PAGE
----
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Bell's Palsy: What is wrong with my face?

Bell's palsy is a common condition that affects about 40,000 people in the United States every year. It can often be confused with a stroke because it causes one side of your face to become weak and droops. It is caused by a damaged facial nerve that controls the muscles in the face. The nerve can become infected with a virus which can cause it to become swollen resulting in a droopy looking face. The majority of people that have Bell's palsy recover completely, however there are unusual circumstances when it can be a lifelong battle with the complications from the facial droop.

There is no specific test for Bell's palsy. It is important to be seen by your doctor who will be able to differentiate this condition from other serious conditions like a stroke. Symptoms you may notice include a sagging eyebrow or eye droop on one side. Your eye may not close completely that will cause it to water more and then become dry. One corner of your mouth may droop as well which can increase drooling. Hearing and taste may be affected as well.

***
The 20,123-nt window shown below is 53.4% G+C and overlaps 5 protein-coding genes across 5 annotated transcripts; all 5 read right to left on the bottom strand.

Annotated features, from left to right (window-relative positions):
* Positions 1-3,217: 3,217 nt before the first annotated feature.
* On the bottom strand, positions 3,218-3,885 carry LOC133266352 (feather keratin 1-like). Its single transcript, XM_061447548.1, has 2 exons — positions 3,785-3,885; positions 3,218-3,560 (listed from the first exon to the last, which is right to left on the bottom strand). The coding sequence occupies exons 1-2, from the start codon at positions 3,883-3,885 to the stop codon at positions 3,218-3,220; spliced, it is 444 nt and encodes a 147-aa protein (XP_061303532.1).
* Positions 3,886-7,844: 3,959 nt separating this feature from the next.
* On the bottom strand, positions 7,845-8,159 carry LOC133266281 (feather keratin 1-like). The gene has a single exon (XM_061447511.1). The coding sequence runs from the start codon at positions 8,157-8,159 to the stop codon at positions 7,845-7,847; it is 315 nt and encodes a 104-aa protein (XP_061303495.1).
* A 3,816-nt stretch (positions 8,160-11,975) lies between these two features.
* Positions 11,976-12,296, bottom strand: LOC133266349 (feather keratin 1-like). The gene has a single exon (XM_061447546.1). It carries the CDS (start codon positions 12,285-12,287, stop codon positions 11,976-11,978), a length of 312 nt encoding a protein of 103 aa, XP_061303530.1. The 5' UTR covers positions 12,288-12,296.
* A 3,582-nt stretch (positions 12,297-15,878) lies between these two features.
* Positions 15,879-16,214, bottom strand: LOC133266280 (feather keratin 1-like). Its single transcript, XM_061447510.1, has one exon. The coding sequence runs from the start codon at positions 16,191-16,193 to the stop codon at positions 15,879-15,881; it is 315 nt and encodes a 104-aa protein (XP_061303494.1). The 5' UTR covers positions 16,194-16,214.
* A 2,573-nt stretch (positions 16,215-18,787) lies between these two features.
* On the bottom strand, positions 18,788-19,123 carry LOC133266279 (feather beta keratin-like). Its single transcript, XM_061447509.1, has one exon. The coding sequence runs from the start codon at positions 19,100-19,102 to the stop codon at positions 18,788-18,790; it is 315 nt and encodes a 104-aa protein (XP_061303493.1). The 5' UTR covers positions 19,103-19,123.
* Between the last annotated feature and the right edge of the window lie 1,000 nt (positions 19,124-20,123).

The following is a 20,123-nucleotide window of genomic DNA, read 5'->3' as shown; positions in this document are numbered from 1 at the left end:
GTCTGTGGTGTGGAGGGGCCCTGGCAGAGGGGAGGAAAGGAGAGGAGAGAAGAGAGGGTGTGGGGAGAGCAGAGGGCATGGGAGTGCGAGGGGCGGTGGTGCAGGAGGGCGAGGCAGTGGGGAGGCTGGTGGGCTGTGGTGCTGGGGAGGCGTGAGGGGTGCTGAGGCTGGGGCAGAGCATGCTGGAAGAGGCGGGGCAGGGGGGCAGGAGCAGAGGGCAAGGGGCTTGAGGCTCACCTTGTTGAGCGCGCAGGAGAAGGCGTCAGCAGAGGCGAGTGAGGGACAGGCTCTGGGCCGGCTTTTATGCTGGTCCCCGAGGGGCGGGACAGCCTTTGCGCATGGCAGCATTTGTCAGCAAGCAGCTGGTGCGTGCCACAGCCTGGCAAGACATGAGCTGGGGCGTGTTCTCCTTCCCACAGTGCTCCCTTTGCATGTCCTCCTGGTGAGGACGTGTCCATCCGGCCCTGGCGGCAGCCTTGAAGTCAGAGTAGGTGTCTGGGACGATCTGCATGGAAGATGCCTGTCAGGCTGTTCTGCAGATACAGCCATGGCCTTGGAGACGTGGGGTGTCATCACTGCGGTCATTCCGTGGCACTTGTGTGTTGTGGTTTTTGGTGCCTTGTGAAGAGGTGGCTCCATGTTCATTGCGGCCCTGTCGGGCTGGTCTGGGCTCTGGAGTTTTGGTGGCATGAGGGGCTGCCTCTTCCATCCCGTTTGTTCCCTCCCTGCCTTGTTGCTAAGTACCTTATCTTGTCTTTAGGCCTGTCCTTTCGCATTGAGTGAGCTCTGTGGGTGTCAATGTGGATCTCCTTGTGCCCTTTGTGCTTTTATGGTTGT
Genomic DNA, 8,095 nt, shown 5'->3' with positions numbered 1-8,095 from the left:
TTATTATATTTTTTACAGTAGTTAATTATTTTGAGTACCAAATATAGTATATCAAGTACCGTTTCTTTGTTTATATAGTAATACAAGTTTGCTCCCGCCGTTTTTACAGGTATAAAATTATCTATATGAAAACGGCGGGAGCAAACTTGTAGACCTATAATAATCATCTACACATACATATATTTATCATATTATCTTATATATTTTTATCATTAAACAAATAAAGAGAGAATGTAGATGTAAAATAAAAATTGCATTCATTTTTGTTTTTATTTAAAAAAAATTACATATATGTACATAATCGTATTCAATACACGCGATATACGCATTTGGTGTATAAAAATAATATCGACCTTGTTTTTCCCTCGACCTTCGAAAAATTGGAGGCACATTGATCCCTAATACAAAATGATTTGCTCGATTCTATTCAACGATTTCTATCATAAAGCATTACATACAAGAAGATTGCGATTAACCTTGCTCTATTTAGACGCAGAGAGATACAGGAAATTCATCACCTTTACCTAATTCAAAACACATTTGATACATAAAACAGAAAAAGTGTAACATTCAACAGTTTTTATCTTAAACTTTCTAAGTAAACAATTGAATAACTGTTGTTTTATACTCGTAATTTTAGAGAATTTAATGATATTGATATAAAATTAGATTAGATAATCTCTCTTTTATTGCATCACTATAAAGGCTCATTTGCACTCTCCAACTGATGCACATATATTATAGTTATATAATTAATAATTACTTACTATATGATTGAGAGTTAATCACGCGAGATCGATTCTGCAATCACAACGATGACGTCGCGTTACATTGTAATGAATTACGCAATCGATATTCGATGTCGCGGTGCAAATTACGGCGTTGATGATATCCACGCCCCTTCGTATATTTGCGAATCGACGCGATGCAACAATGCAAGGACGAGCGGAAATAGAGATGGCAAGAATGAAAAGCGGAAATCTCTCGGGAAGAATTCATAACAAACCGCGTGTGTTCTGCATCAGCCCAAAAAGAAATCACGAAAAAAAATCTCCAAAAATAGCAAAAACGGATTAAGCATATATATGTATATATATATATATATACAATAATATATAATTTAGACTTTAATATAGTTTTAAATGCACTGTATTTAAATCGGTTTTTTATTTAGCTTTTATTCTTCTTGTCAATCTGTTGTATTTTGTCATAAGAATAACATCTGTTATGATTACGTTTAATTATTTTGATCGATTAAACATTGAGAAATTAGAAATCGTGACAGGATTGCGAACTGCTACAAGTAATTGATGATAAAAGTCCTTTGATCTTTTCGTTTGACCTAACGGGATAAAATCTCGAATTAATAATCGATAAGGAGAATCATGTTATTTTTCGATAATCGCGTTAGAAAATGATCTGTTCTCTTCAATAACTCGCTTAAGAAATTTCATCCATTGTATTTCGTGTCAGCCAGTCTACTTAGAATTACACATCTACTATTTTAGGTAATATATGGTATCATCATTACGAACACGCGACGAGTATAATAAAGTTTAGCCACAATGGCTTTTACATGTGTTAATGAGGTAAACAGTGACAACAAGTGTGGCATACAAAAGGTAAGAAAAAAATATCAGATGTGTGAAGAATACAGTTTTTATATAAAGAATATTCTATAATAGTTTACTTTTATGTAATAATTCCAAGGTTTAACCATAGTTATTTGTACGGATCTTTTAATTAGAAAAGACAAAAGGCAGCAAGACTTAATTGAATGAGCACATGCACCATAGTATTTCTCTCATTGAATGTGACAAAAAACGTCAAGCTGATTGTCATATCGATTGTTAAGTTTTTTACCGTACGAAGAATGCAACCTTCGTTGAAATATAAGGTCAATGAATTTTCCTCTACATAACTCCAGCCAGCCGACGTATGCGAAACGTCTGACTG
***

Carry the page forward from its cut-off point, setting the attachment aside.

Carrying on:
It is important to see a provider right away so treatment can be started as soon as possible. The sooner treatment is started the better it works. There is no cure for Bell's palsy, but there are treatments to help with the symptoms. Many people get steroids and antiviral medications. If your eye is affected it may get dry and drops can be prescribed as well. The eye may need to be patched at night to protect it.

Most people will recover completely in about three weeks. Although in some cases it may take 6 months to recover and others never completely recover. This is why prompt treatment is necessary. Reoccurrence is possible, but occurs rarely.

If you think you might have this condition, don't hesitate. Go see your provider.

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